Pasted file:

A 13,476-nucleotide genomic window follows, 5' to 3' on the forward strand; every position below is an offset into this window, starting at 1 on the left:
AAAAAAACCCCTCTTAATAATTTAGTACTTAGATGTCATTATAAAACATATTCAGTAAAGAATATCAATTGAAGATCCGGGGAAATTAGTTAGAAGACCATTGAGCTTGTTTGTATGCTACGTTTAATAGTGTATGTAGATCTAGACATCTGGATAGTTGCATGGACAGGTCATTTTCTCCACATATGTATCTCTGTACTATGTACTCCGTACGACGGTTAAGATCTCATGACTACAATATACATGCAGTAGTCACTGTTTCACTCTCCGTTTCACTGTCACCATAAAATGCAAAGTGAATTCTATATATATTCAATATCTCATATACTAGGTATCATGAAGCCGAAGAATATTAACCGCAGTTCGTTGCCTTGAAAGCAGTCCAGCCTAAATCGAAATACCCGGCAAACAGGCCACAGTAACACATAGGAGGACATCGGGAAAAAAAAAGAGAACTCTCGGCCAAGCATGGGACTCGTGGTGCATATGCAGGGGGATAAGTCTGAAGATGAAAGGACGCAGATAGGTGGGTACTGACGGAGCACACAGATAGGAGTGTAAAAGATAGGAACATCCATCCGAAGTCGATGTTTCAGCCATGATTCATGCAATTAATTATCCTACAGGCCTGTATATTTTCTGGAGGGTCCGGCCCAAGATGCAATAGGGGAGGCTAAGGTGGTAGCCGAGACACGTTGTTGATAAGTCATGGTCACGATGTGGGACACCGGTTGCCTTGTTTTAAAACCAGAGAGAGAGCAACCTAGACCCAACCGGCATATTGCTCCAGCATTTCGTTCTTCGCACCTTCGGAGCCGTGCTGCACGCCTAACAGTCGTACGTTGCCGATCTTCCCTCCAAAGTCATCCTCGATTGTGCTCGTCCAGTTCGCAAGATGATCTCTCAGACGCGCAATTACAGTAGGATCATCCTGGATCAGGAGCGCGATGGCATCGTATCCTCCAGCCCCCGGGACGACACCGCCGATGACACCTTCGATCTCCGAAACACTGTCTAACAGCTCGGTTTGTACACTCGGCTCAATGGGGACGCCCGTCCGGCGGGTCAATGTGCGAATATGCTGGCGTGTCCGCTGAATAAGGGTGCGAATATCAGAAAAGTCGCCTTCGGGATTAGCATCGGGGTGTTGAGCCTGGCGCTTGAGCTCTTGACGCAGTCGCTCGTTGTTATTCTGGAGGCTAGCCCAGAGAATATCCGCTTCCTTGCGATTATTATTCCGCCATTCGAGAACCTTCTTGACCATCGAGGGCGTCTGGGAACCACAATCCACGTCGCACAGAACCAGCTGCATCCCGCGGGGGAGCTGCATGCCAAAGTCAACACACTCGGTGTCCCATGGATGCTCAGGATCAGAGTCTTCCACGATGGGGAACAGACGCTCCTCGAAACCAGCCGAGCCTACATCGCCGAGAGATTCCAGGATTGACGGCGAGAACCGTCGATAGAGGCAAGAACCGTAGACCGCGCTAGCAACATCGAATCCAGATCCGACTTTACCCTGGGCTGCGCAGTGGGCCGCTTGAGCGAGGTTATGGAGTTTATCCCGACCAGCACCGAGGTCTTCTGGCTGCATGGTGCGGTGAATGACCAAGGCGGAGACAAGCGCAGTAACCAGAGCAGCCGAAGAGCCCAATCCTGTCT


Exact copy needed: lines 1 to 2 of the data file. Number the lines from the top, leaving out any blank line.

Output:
A 13,476-nucleotide genomic window follows, 5' to 3' on the forward strand; every position below is an offset into this window, starting at 1 on the left:
AAAAAAACCCCTCTTAATAATTTAGTACTTAGATGTCATTATAAAACATATTCAGTAAAGAATATCAATTGAAGATCCGGGGAAATTAGTTAGAAGACCATTGAGCTTGTTTGTATGCTACGTTTAATAGTGTATGTAGATCTAGACATCTGGATAGTTGCATGGACAGGTCATTTTCTCCACATATGTATCTCTGTACTATGTACTCCGTACGACGGTTAAGATCTCATGACTACAATATACATGCAGTAGTCACTGTTTCACTCTCCGTTTCACTGTCACCATAAAATGCAAAGTGAATTCTATATATATTCAATATCTCATATACTAGGTATCATGAAGCCGAAGAATATTAACCGCAGTTCGTTGCCTTGAAAGCAGTCCAGCCTAAATCGAAATACCCGGCAAACAGGCCACAGTAACACATAGGAGGACATCGGGAAAAAAAAAGAGAACTCTCGGCCAAGCATGGGACTCGTGGTGCATATGCAGGGGGATAAGTCTGAAGATGAAAGGACGCAGATAGGTGGGTACTGACGGAGCACACAGATAGGAGTGTAAAAGATAGGAACATCCATCCGAAGTCGATGTTTCAGCCATGATTCATGCAATTAATTATCCTACAGGCCTGTATATTTTCTGGAGGGTCCGGCCCAAGATGCAATAGGGGAGGCTAAGGTGGTAGCCGAGACACGTTGTTGATAAGTCATGGTCACGATGTGGGACACCGGTTGCCTTGTTTTAAAACCAGAGAGAGAGCAACCTAGACCCAACCGGCATATTGCTCCAGCATTTCGTTCTTCGCACCTTCGGAGCCGTGCTGCACGCCTAACAGTCGTACGTTGCCGATCTTCCCTCCAAAGTCATCCTCGATTGTGCTCGTCCAGTTCGCAAGATGATCTCTCAGACGCGCAATTACAGTAGGATCATCCTGGATCAGGAGCGCGATGGCATCGTATCCTCCAGCCCCCGGGACGACACCGCCGATGACACCTTCGATCTCCGAAACACTGTCTAACAGCTCGGTTTGTACACTCGGCTCAATGGGGACGCCCGTCCGGCGGGTCAATGTGCGAATATGCTGGCGTGTCCGCTGAATAAGGGTGCGAATATCAGAAAAGTCGCCTTCGGGATTAGCATCGGGGTGTTGAGCCTGGCGCTTGAGCTCTTGACGCAGTCGCTCGTTGTTATTCTGGAGGCTAGCCCAGAGAATATCCGCTTCCTTGCGATTATTATTCCGCCATTCGAGAACCTTCTTGACCATCGAGGGCGTCTGGGAACCACAATCCACGTCGCACAGAACCAGCTGCATCCCGCGGGGGAGCTGCATGCCAAAGTCAACACACTCGGTGTCCCATGGATGCTCAGGATCAGAGTCTTCCACGATGGGGAACAGACGCTCCTCGAAACCAGCCGAGCCTACATCGCCGAGAGATTCCAGGATTGACGGCGAGAACCGTCGATAGAGGCAAGAACCGTAGACCGCGCTAGCAACATCGAATCCAGATCCGACTTTACCCTGGGCTGCGCAGTGGGCCGCTTGAGCGAGGTTATGGAGTTTATCCCGACCAGCACCGAGGTCTTCTGGCTGCATGGTGCGGTGAATGACCAAGGCGGAGACAAGCGCAGTAACCAGAGCAGCCGAAGAGCCCAATCCTGTCT